Tim Wilson identifies six key principles to ensure fair treatment of broker partners.

There can be little doubt that the FSA’s TCF (Treating Customers Fairly) initiative is having a wide-ranging impact on insurance brokers and will continue to do so in the coming months. With the first deadline for the principles-based regulation already passed on 31 March, and a larger wave of assessments set to hit the industry in December, it is vital that we as an industry understand what TCF really means for all market participants.

Indeed, TCF does not just provide brokers with an incentive to get their houses in order, it also changes the game for services providers. Although not directly customer-focused, premium finance providers offer a vital support network to the broking community – even more so in the midst of a credit crunch, where banks are more reluctant to lend to businesses than they might have been otherwise.

As a result, we too must look to interpret what TCF means for our clients and the industry as a whole, and adapt our own practices to ensure we are as supportive as possible to our brokers when the time comes to implement the FSA’s guidelines.

Bearing those points in mind it leads us to ask the question, what does TCF mean to our clients and to us as a service provider? Like the FSA, we have identified six important principles that should underpin all service providers’ dealings with their brokers in a post-TCF marketplace. Our message to brokers is that this is the minimum that you should be expecting from anyone who is pitching for any aspect of your business.

• Be clear and transparent in all client communications and marketing material. It is vital that all correspondence with clients is accurate, clear and easy to read and that it gives concise and understandable messages, avoiding jargon. In the premium finance market, we’ve attempted to offer accurate client payment schedules and contact details, easy access to background information through the internet, leaflets and good old-fashioned conversations with our clients.

• Be flexible and show empathy and consideration in dealing with customers and clients. Without process and procedures we would all be lost, but even though our rules are there to help us, we must not forget that our clients and their customers are human too, and can be subject to the trials and tribulations that make life complicated.

Rather than instantly reaching for the red card when circumstances prove to be testing, we’re trying to instill a culture that every effort should be made to provide flexibility and consideration for client needs. In our case, we have attempted to allow our clients to identify a preferred payment date which fits in with the shape of their business rather than vice versa. And we’re also offering a 24/7 client payment line for arrears on personal lines business. There will be similar opportunities for brokers to make these kind of flexible concessions, which don’t cost much but can make all the difference between a happy client and a lost client.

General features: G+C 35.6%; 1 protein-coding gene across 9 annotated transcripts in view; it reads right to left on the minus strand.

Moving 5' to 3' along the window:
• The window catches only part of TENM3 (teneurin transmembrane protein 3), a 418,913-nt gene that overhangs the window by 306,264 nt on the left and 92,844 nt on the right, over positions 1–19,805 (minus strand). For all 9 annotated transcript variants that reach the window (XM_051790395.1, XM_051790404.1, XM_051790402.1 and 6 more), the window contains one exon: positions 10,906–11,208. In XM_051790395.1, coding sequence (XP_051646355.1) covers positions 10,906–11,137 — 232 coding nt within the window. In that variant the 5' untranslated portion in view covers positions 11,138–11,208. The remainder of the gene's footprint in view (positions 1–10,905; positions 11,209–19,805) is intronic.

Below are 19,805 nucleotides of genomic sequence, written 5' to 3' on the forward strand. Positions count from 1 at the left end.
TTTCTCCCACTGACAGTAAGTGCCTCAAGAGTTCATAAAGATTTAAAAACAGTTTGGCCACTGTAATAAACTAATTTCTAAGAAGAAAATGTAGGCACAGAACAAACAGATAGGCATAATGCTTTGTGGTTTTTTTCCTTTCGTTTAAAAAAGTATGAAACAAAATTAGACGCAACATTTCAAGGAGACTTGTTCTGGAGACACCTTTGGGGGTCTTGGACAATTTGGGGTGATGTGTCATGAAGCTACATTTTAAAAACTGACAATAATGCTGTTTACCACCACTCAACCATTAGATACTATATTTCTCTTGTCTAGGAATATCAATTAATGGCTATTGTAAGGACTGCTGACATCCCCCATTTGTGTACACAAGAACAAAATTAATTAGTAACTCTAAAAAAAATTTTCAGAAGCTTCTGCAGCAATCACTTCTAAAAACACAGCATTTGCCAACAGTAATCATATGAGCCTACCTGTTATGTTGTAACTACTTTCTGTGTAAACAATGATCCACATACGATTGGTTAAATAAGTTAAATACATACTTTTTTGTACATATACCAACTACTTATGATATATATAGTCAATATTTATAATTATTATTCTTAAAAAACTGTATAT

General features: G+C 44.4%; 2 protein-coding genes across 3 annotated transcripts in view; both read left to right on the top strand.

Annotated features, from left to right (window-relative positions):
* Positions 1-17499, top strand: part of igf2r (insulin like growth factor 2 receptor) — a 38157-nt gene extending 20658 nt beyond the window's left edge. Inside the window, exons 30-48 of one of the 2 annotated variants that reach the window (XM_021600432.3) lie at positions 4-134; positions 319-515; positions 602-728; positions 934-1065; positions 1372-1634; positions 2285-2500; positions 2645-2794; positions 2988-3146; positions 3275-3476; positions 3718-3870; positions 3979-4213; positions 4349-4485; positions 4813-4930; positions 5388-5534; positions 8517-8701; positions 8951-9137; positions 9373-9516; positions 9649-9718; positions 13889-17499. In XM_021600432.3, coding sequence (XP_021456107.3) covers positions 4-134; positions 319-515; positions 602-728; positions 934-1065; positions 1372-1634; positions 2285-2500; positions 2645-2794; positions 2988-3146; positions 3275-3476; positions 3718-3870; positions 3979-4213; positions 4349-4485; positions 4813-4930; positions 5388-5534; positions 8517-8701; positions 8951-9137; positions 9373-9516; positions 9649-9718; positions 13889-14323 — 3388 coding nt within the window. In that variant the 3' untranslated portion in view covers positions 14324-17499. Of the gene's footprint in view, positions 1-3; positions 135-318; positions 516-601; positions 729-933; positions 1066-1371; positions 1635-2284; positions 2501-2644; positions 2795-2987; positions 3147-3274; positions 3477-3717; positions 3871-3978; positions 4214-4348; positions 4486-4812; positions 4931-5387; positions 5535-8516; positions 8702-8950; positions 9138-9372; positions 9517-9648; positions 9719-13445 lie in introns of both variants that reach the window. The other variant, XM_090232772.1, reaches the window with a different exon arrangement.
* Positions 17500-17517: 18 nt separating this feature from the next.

“TCF does not just provide brokers with an incentive to get their houses in order, it also changes the game for services providers.

Tim Wilson

• Resolve mistakes and queries as quickly and fairly as possible. We are all liable to the odd mistake and will not always get it right, but we think service providers should listen to the views of our clients and act upon them, whether they are complimentary or critical.

• Provide support and guidance to help our customers offer good service and advice to their clients. Providers need to give brokers every opportunity to offer good advice to their clients and, therefore, must educate and inform them about services via a variety of different services, whether it be paperless facilities, notifications, sharing best practice, regular newsletters, intranets, exhibitions or training.

It is a service provider’s duty to ensure brokers are aware of the product, how it works and how it will benefit the customer in the long-term.

• Obtain regular feedback from our customers on service and products. We can always improve our offerings and should always check that levels of service and the type of products being offered remain of a high standard. Staying in regular contact with clients is critical to be able to paint a picture of how we can change our service to make it easier for brokers to meet the needs of their customers.

• Provide stability as well as service. Now more than ever, brokers want reliability and stability from their providers. In the case of premium finance, this is particularly acute in the current credit squeeze. An additional short term credit line is of great benefit to broker clients whose cash resources are under pressure.

Brokers, as ever, need providers to add value to their business delivering both a high quality of service for clients, and income earning opportunities. But the added dimension now is confidence that the financer has secure access to capital, and the financial resources to see brokers and their clients through the current crisis. IT

Tim Wilson is sales and marketing director at Close Premium Finance.